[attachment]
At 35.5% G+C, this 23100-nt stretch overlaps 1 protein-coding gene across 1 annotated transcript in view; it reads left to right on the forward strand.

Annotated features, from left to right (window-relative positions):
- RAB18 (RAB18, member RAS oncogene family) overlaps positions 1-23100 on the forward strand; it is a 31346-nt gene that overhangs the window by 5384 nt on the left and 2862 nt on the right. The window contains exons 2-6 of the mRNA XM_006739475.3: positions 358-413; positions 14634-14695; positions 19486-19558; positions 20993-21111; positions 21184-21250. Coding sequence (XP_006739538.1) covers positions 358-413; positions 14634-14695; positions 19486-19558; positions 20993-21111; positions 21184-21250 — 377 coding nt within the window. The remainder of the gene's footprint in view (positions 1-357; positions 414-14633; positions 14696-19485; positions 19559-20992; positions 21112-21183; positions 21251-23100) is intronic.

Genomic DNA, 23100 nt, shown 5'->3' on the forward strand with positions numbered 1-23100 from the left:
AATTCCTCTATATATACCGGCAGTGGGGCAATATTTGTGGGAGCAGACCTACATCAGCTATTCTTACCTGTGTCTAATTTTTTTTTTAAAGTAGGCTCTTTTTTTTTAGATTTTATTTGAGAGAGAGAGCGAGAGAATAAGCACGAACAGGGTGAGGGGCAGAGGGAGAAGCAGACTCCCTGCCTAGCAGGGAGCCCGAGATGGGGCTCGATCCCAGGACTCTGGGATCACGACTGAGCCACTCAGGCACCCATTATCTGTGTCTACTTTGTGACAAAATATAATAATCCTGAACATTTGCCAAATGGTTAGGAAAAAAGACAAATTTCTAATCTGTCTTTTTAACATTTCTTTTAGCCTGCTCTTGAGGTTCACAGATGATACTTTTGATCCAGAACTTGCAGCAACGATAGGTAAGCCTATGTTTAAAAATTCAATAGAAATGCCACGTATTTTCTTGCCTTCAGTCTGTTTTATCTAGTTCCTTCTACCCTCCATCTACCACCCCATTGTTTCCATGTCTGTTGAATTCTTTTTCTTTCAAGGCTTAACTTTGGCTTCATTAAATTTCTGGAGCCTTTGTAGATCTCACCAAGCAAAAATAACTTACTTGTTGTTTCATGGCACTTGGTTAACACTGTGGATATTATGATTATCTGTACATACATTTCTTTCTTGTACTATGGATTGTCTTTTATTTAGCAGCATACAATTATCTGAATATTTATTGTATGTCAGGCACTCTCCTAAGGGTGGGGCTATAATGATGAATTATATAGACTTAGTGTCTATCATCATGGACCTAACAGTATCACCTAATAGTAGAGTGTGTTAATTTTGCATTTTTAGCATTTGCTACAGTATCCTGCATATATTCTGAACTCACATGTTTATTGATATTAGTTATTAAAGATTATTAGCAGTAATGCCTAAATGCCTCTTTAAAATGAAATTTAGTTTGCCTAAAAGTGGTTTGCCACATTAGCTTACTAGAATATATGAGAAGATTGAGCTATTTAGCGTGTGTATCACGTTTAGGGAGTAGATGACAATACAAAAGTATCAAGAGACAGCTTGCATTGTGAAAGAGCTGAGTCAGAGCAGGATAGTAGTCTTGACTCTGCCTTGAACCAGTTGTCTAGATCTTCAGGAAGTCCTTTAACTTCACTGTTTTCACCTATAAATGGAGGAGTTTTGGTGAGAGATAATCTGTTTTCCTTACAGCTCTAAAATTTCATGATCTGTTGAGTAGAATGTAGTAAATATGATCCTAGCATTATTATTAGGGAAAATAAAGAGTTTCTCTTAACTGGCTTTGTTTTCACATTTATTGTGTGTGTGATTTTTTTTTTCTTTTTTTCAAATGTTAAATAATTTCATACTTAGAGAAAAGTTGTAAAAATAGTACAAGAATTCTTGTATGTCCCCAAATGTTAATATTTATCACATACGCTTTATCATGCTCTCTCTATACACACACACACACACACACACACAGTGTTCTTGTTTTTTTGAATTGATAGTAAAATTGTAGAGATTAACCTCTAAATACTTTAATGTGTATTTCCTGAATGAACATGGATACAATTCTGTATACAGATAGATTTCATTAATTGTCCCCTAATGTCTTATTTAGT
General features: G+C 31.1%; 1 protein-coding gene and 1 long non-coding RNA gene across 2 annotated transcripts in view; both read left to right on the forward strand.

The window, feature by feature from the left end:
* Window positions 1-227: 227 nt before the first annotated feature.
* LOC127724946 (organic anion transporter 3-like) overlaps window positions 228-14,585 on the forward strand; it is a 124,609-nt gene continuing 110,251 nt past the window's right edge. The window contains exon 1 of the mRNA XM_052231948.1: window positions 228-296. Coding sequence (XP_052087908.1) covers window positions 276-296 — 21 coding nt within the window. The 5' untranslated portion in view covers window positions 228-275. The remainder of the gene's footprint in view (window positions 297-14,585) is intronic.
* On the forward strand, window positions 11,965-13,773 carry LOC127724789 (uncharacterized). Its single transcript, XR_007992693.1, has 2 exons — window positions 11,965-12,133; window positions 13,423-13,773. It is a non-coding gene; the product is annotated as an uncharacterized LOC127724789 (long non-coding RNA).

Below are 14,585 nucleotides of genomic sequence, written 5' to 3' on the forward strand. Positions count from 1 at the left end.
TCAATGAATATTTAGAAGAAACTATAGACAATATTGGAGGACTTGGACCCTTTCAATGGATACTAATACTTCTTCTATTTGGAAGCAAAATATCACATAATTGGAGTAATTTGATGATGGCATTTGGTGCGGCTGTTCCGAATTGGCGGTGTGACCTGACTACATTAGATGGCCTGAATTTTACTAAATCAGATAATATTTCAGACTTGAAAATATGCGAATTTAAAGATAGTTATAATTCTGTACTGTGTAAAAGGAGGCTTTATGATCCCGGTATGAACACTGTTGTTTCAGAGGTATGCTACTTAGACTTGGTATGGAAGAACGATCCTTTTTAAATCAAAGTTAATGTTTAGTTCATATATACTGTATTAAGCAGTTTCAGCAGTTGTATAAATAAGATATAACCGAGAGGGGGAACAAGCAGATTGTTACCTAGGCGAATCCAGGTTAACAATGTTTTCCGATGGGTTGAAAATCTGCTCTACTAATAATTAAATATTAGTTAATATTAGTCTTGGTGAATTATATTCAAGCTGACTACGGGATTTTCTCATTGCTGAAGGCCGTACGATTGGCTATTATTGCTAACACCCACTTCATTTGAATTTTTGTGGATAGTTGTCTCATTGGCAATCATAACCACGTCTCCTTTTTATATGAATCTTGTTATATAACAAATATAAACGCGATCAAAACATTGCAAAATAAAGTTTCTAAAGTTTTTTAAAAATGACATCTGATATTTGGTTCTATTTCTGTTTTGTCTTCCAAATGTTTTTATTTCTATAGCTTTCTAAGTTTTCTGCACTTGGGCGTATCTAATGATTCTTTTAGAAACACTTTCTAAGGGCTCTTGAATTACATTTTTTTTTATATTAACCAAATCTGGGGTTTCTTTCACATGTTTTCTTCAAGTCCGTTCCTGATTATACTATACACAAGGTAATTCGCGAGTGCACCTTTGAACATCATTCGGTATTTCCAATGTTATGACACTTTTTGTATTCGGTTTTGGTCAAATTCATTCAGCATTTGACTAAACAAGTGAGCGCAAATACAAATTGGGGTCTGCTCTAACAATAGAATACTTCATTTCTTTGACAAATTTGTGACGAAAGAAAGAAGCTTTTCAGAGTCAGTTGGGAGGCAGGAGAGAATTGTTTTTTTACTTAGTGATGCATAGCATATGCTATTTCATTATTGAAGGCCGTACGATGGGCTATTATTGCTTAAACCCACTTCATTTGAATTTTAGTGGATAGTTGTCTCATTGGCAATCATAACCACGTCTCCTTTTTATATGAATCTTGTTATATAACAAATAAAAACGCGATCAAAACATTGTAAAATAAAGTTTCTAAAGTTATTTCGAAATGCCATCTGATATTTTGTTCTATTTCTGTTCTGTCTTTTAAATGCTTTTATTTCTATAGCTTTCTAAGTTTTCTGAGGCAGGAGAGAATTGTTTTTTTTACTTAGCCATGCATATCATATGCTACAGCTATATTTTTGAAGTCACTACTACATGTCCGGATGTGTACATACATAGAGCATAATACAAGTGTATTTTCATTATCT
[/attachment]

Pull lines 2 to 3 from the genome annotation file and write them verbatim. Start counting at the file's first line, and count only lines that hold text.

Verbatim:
Annotated features, from left to right (window-relative positions):
- RAB18 (RAB18, member RAS oncogene family) overlaps positions 1-23100 on the forward strand; it is a 31346-nt gene that overhangs the window by 5384 nt on the left and 2862 nt on the right. The window contains exons 2-6 of the mRNA XM_006739475.3: positions 358-413; positions 14634-14695; positions 19486-19558; positions 20993-21111; positions 21184-21250. Coding sequence (XP_006739538.1) covers positions 358-413; positions 14634-14695; positions 19486-19558; positions 20993-21111; positions 21184-21250 — 377 coding nt within the window. The remainder of the gene's footprint in view (positions 1-357; positions 414-14633; positions 14696-19485; positions 19559-20992; positions 21112-21183; positions 21251-23100) is intronic.